This leaves us with Barbazons and Creaturos. Both have been around for some time now (Barbazons since 2010, formerly as Fagettes, and Creaturos since 2011) causing a racket but mainly making a name for themselves because they perform lush garage pop. Who am I to say, but if I’m trying to show someone whose only experience with Fuzz is the police what’s up, I might first direct them to Barbazons “Jake” which is surely many bits chaotic, but it is sunny and breezy and shiny. If they respond positively and I know they will, I’ll send them over to Creaturos “Bleeding Like A Stone,” which plays out as a psyched up slap to the best of good times ‘classic’ rock. I believe I’ve always felt this way with Creaturos and it is a compliment owed to their distinct playing.

Listen to these bands, support them at shows, book them. It might sound cheesy and everyone says it about everything, but seriously this is special. It’s super fun and rewarding for those who know and love these bands and the same for those who might be all ‘why should I care about Boston rock & roll in the year 2015’? I hope this reaches far beyond a local scope — it would not be nice for the thousands of appreciators of this kind of music to miss hearing this compilation!

Review: Black Lips – “Underneath The Rainbow”

Release: 3/2014

Black Lips, my friends, the godfathers of this website, the band that started it all for us. And for thousands of others that have partaken in the pleasure of the Black Lips experience over the course of the last fifteen years. That’s no easy feat for any band; though there have been many a stimulating garage/punk band in rock ‘n roll’s history, Black Lips have gone from DIY Atlanta naughty boys to Vice’s most prized musical possession. And this wasn’t over night. They toured the world relentlessly for years, maybe a couple times over, before getting any ‘legitimate’ attention from the press. Once that came, some of their old time fanatics abandoned their former favorite sons on the basis of their new found hip major label, but in came so many more others, who like us, never heard or seen anyone like ’em.  Call that musical naivety, if you will, but hey, ya gotta start somewhere. That brings us to Underneath The Rainbow or not really.

I’ll call this their eighth album – for those unfamiliar with these guys, I’ll recap real quick: ’03, ’04, ’05, one album per year, each one funner than the previous. Then came the ultimate live/studio LP (they fooled us for years, maybe never fooled Jay Reatard, though) Los Valientes Del Mundo Nuevo. That was ’07. Later that year came their Vice debut, Good Bad Not Evil, an introduction for the masses. Their gunky, excitable style still very much in tact, they popped out 200 Million Thousand in 2009. Two years later they got Mark Ronson to work with them in the studio and eat some raw meat. That was 2011’s Arabia Mountain. We really enjoy that one like the rest before it. Stained and pristine. Black Lips just doing their thing as they’ve always done.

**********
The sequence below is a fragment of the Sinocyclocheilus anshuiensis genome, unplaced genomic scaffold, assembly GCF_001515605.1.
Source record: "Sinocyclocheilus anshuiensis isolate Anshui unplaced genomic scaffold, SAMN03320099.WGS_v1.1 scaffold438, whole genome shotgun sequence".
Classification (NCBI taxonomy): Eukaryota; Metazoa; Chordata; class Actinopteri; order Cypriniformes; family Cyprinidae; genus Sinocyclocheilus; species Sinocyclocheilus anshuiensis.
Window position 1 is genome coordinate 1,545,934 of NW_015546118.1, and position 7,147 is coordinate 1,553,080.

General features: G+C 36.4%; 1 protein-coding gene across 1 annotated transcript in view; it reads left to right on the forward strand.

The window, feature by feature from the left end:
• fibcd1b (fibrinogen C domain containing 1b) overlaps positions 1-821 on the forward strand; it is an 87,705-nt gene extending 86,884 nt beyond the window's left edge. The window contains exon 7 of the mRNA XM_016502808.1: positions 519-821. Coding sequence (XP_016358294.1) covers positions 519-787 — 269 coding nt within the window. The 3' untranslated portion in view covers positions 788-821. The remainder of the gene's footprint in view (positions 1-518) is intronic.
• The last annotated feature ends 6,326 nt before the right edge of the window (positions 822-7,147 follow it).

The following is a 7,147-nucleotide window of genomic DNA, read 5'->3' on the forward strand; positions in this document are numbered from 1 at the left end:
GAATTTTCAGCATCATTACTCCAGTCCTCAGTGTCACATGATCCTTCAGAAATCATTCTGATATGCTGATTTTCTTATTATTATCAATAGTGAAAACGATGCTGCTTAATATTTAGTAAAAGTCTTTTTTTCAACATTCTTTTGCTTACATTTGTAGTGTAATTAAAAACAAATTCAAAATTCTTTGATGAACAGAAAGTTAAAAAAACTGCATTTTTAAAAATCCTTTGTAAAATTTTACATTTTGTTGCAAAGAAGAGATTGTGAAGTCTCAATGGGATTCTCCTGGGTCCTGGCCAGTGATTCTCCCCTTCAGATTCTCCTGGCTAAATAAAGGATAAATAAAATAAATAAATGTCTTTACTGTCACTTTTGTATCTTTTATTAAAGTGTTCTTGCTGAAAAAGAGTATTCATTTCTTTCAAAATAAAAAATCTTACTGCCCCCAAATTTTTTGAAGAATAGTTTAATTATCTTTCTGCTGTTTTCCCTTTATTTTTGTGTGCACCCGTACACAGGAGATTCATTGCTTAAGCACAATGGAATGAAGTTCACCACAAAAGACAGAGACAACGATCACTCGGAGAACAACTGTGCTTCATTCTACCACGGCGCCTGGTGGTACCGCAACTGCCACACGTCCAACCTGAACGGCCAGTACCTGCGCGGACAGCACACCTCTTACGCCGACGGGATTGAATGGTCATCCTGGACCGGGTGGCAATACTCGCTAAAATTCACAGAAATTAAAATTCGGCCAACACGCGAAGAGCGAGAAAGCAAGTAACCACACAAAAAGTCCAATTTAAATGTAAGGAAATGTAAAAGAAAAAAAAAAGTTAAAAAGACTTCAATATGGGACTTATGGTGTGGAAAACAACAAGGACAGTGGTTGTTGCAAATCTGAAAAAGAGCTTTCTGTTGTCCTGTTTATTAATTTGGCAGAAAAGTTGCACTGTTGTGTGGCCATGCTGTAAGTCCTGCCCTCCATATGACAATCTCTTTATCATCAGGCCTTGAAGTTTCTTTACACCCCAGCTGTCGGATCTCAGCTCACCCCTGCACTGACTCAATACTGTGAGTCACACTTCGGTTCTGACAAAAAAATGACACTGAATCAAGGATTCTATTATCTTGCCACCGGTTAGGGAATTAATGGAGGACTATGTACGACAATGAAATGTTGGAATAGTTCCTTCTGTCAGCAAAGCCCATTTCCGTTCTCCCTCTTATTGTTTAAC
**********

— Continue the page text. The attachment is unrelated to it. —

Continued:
Sure, it’s a little early to be writing about a Black Lips album before it’s released. This ain’t nothin new for nuts like us that make the trip to NY to see these guys every time Boston’s not on the itinerary. For the best live band in the world – there I said it and I’m not alone in my view – a blase record is not gonna stop us from appreciating these dudes. Underneath The Rainbow is quite Black Lips. No one’s going to be confusing the voices of Cole, Jared, Joe, and Ian for anyone else. The instrumentation is trademark BL as well: distorted, fuzzy, dying guitars, big bass sound some of the time, Joe’s drumming. You know. As I listen over and over again to this new batch of songs, I find myself searching for something that the Lips have previously always stuffed deep into my ear drums. Maybe I have always taken for granted the immediacy of Black Lips songwriting. For the first time I feel almost as if a decent number of ’em were crafted while the band was on a creative vacation.

“Waiting” is just like Arabia‘s “The Lie,” with its skeleton guitar lead, “I Don’t Wanna Go Home” is a genericy synthesis of the bells and whistles of Side B of that same album. Then there’s “Do the Vibrate” and “Dog Years,” that revisit some of the band’s rougher/punk inclinations, yet just don’t have that ole rawness that might freak out some arena attendin’ Black Keys fans. The bluesier, southern rock that the Lips have spoken of as inspiration for this record shows through most notably on the fine first taster “Boys in the Wood” and album opener “Drive By Buddy”. Both tunes have really catchy choruses, not sounding rushed or put together in any noticeable way. My jam for this record is “Funny,” the Mr. Driver of 20-14. Cole’s always had a crazy way about him, the way he sings, plays guitar, acts, etc. I’ve met him a few times now, he’s the man…a catalyst that gets the juices flowing in the dullest of spirits. So ya, “Funny” is exactly that – eccentric, a “banger for the club” as Ian might say, with some real real lines, maybe the most accessible song on the album in its irreverence i.e. COME SUCK SOME MILK FROM MY TITTIES.